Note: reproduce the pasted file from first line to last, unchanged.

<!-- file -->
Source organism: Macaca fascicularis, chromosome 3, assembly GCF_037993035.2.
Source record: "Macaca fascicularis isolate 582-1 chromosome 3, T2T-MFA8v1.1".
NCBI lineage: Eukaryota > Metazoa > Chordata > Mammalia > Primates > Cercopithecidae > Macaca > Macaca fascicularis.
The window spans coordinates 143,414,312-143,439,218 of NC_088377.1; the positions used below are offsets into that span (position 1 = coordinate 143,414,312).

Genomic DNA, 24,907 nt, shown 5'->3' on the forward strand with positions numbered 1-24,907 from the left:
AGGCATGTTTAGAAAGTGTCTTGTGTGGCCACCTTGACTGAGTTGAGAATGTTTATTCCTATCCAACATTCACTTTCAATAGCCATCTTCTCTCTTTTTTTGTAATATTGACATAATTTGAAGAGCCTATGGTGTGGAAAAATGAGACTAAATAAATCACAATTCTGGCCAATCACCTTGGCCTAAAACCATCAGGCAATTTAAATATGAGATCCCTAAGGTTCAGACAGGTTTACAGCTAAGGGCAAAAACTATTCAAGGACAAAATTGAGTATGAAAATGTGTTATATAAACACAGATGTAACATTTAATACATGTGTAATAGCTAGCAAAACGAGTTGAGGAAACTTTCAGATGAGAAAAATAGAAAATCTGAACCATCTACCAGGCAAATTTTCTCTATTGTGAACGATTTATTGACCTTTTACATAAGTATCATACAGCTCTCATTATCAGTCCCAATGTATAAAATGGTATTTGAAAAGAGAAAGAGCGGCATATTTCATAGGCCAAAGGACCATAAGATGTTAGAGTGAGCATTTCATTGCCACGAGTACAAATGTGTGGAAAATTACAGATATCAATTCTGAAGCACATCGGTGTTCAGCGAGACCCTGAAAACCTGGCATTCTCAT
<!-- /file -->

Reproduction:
Source organism: Macaca fascicularis, chromosome 3, assembly GCF_037993035.2.
Source record: "Macaca fascicularis isolate 582-1 chromosome 3, T2T-MFA8v1.1".
NCBI lineage: Eukaryota > Metazoa > Chordata > Mammalia > Primates > Cercopithecidae > Macaca > Macaca fascicularis.
The window spans coordinates 143,414,312-143,439,218 of NC_088377.1; the positions used below are offsets into that span (position 1 = coordinate 143,414,312).

Genomic DNA, 24,907 nt, shown 5'->3' on the forward strand with positions numbered 1-24,907 from the left:
AGGCATGTTTAGAAAGTGTCTTGTGTGGCCACCTTGACTGAGTTGAGAATGTTTATTCCTATCCAACATTCACTTTCAATAGCCATCTTCTCTCTTTTTTTGTAATATTGACATAATTTGAAGAGCCTATGGTGTGGAAAAATGAGACTAAATAAATCACAATTCTGGCCAATCACCTTGGCCTAAAACCATCAGGCAATTTAAATATGAGATCCCTAAGGTTCAGACAGGTTTACAGCTAAGGGCAAAAACTATTCAAGGACAAAATTGAGTATGAAAATGTGTTATATAAACACAGATGTAACATTTAATACATGTGTAATAGCTAGCAAAACGAGTTGAGGAAACTTTCAGATGAGAAAAATAGAAAATCTGAACCATCTACCAGGCAAATTTTCTCTATTGTGAACGATTTATTGACCTTTTACATAAGTATCATACAGCTCTCATTATCAGTCCCAATGTATAAAATGGTATTTGAAAAGAGAAAGAGCGGCATATTTCATAGGCCAAAGGACCATAAGATGTTAGAGTGAGCATTTCATTGCCACGAGTACAAATGTGTGGAAAATTACAGATATCAATTCTGAAGCACATCGGTGTTCAGCGAGACCCTGAAAACCTGGCATTCTCAT